I Dream of Jiro: A Movie Recommendation

Have you seen Jiro Dreams of Sushi? I watched it the other night while I was getting the baby to sleep, and it was such a lovely film. It's a documentary about an 85-year-old man in Japan, Jiro Ono, who has dedicated his life to making the perfect sushi. He has a small restaurant (just ten seats!) and it's ranked as one of the best in the world. It takes three months to get a reservation, and a meal there costs $300. He obsesses over quality ingredients, over how long his assistants massage the octopus to make it tender, over the seating arrangements of his customers.

And this is what gets me: he is so happy. He says all day, as he makes sushi, he's ecstatic. He says the way to live your life is to find something you really love doing and dedicate yourself to it. I wonder if that's so. When I first watched it, I thought he was right, and I wondered what on earth I could give myself to with that much ecstasy, but then I read this review by Roger Ebert, and Ebert asks some significant questions, I think. He asks, for example, "If you find  an occupation you love and spend your entire life working at it, is that enough?" The way he frames the question (and the rest of the review) makes the answer implicit: no. And yet, it's a lot, isn't it? If Jiro says he's ecstatic all day, making sushi, do we assume he's fooling himself? Or that he's lonely and miserable when he's not making sushi? Are there occupations we believe would fulfill us if we could manage to give our lives to them? When we manage to, are we right?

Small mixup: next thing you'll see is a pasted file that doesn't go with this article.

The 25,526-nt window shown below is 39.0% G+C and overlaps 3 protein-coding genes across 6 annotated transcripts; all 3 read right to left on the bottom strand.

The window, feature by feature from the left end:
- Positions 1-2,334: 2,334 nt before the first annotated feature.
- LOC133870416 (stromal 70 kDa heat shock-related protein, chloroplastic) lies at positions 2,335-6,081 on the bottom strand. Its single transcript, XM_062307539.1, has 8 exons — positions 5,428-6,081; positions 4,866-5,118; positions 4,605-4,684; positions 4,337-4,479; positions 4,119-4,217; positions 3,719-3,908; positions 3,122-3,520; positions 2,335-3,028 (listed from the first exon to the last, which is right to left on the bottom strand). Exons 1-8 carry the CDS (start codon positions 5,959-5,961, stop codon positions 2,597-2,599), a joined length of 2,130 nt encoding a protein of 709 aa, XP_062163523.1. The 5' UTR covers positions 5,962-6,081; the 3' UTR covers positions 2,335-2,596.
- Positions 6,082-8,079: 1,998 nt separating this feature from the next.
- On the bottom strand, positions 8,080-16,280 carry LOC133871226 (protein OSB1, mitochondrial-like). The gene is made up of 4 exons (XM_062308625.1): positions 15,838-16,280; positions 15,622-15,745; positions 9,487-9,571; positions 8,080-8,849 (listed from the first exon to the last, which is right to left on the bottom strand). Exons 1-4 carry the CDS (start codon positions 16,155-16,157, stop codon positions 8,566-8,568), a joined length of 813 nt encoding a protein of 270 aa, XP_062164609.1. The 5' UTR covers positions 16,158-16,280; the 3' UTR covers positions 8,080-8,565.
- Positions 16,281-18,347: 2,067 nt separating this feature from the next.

Anyway, if you get a chance, check it out. I'd love to hear what you think.


belann said…
Hoping to see this. We have it on order from the library.
Terry said…
We finally saw this last night, and thoroughly enjoyed it. We are fascinated by people who have found their life's passion and live it to the utmost. For Jiro, unlike sports stars and other entertainers, he could continue to perfect his art and craft into his old age. That is a gift.

These focused people, though we admire them for their certainty and accomplishments, must be a little unbalanced. Their families suffer, as his sons attested.

Most of us go through life without such focus. Balance can also be beautiful. Jiro just reminds us of the possibilities.
Deja said…
Well said, Dad. I like that idea of balance being beautiful.

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